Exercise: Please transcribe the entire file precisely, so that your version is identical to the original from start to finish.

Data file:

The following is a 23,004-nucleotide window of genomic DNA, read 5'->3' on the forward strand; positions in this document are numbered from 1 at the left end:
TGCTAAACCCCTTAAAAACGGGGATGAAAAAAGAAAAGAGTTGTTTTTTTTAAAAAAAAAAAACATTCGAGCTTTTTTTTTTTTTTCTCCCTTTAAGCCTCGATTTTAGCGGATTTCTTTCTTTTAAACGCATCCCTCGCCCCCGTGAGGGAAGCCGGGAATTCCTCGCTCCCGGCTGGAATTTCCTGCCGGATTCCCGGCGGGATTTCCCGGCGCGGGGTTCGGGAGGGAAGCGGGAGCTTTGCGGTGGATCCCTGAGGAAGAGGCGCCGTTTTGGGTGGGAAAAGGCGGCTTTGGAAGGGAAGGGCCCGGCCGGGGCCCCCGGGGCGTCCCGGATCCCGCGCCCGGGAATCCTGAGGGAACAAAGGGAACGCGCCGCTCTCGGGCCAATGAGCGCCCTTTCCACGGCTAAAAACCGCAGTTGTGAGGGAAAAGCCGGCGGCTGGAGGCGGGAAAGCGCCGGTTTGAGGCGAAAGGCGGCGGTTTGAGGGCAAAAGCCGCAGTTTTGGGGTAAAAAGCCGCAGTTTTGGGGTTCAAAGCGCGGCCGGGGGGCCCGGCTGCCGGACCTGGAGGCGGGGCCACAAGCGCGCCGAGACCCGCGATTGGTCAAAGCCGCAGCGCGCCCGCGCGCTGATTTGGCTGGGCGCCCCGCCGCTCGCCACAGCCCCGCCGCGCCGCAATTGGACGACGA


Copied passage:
The following is a 23,004-nucleotide window of genomic DNA, read 5'->3' on the forward strand; positions in this document are numbered from 1 at the left end:
TGCTAAACCCCTTAAAAACGGGGATGAAAAAAGAAAAGAGTTGTTTTTTTTAAAAAAAAAAAACATTCGAGCTTTTTTTTTTTTTTCTCCCTTTAAGCCTCGATTTTAGCGGATTTCTTTCTTTTAAACGCATCCCTCGCCCCCGTGAGGGAAGCCGGGAATTCCTCGCTCCCGGCTGGAATTTCCTGCCGGATTCCCGGCGGGATTTCCCGGCGCGGGGTTCGGGAGGGAAGCGGGAGCTTTGCGGTGGATCCCTGAGGAAGAGGCGCCGTTTTGGGTGGGAAAAGGCGGCTTTGGAAGGGAAGGGCCCGGCCGGGGCCCCCGGGGCGTCCCGGATCCCGCGCCCGGGAATCCTGAGGGAACAAAGGGAACGCGCCGCTCTCGGGCCAATGAGCGCCCTTTCCACGGCTAAAAACCGCAGTTGTGAGGGAAAAGCCGGCGGCTGGAGGCGGGAAAGCGCCGGTTTGAGGCGAAAGGCGGCGGTTTGAGGGCAAAAGCCGCAGTTTTGGGGTAAAAAGCCGCAGTTTTGGGGTTCAAAGCGCGGCCGGGGGGCCCGGCTGCCGGACCTGGAGGCGGGGCCACAAGCGCGCCGAGACCCGCGATTGGTCAAAGCCGCAGCGCGCCCGCGCGCTGATTTGGCTGGGCGCCCCGCCGCTCGCCACAGCCCCGCCGCGCCGCAATTGGACGACGA